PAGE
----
Although games are fun, and making them can often be fun--it comes down to it still being a business with money as a bottom line--not people, not games, not fun or enjoyment (of employees or even the consumer).


November 16 2004, 10:58:23 UTC 19 years ago

Wage-Hour's enforcement of FLSA is carried out by investigators stationed across the U.S. As Wage-Hour's authorized representatives, they conduct investigations and gather data on wages, hours, and other employment conditions or practices, in order to determine compliance with the law. Where violations are found, they also may recommend changes in employment practices to bring an employer into compliance.

It is a violation to fire or in any other manner discriminate against an employee for filing a complaint or for participating in a legal proceeding under FLSA.

Willful violations may be prosecuted criminally and the violator fined up to $10,000. A second conviction may result in imprisonment.

Violators of the child labor provisions are subject to a civil money penalty of up to $10,000 for each employee who was the subject of a violation.

Employers who willfully or repeatedly violate the minimum wage or overtime pay requirements are subject to a civil money penalty of up to $1,000 for each such violation.

Recovery of Back Wages
Listed below are methods which FLSA provides for recovering unpaid minimum and/or overtime wages.

Wage-Hour may supervise payment of back wages.
The Secretary of Labor may bring suit for back wages and an equal amount as liquidated damages.
An employee may file a private suit for back pay and an equal amount as liquidated damages, plus attorney's fees and court costs.
The Secretary of Labor may obtain an injunction to restrain any person from violating FLSA, including the unlawful withholding of proper minimum wage and overtime pay.
An employee may not bring suit if he or she has been paid back wages under the supervision of Wage-Hour or if the Secretary of Labor has already filed suit to recover the wages.

A 2-year statute of limitations applies to the recovery of back pay, except in the case of willful violation, in which case a 3-year statute applies.


November 16 2004, 12:24:06 UTC 19 years ago

_DO_ quit the job. Or business will never learn.

Suspended comment

I know I'm a country and one or two oceans away, but we still get EA games down here and having played some of them, I'm going to throw my two cents in.

As an end consumer, I had a feeling something like this was happening. I'm involved in the advertising for a large retailer here in South Africa and an EA spokesperson came down here to give us all a pep-talk on punting EA products and what makes them "special": Licenses. Not that I didn't know they were full of shit before this but *shrug*

Anyway, the actual games themselves, NFS, MOHAA etc... are all, at face value, really good games. But it always feels like there's something missing. And I guess this article blows it all wide open: love. There's no love in the games. In the same way that if I'm busy writing copy for an ad and I don't enjoy writing it, I can garentee you no one will enjoy reading it. I'm sure the staff at EA are wonderful people and this isn't an attack on them and their efforts, it's an attack on the people who do this to them and force them to hate the things they onced love: making video games.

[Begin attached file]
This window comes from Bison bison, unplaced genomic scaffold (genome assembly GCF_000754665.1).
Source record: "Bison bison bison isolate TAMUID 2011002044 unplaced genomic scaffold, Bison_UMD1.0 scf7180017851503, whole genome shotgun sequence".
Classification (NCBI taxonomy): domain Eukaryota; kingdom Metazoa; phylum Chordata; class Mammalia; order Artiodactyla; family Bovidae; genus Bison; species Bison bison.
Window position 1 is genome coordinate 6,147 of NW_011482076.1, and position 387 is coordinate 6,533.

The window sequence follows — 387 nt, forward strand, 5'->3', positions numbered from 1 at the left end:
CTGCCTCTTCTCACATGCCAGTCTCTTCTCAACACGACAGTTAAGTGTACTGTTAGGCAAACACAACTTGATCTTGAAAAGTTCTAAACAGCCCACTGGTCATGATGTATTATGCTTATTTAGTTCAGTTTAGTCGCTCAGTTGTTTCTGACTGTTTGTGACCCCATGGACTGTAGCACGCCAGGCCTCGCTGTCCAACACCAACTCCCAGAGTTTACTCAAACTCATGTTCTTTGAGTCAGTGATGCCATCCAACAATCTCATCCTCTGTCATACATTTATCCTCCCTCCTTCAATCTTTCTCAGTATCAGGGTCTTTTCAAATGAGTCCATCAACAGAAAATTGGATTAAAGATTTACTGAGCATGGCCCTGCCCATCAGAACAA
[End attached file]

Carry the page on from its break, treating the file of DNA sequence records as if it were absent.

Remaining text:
There is soul in video games. But not, apparently, in EA.

I for one will not be purchasing or doing any bussiness with EA until I hear of a fair resolution to this matter.
i'm sure someone else has posted this...but sue for the overtime. it is ILLEGAL to not give overtime if you work it. and they will continue as long as no one takes action. those are my two cents.
Man, that's a third world country labour situation! Do yourself a favour: go to this website: http://www.devilsinn.de (don't worry, it's not about satanism or anything like that, heh) and then think again about your life.

Don't let anyone treat you like a dog, unless you tell them to.
Good luck.
i just realized that, after reading the majority of the 2250 posts, i have not seen one single member of production (that is the exec producer, producer etc) say anything at all!

hm. food for thought.
That's because they're often a large source of the problem (at least, on my team, they are). Our producer thinks this is all just a big joke, no big deal.

Re: producers


19 years ago

"Concerning overworking, it really is mystifying why a manager would push knowledge workers this way, unless the manager had no brains at all. It's not the hours that a person puts in that matters, but the output, and tired, overworked knowledge workers can't produce close to what a happy, well-rested one can, even if pushed to work many more hours."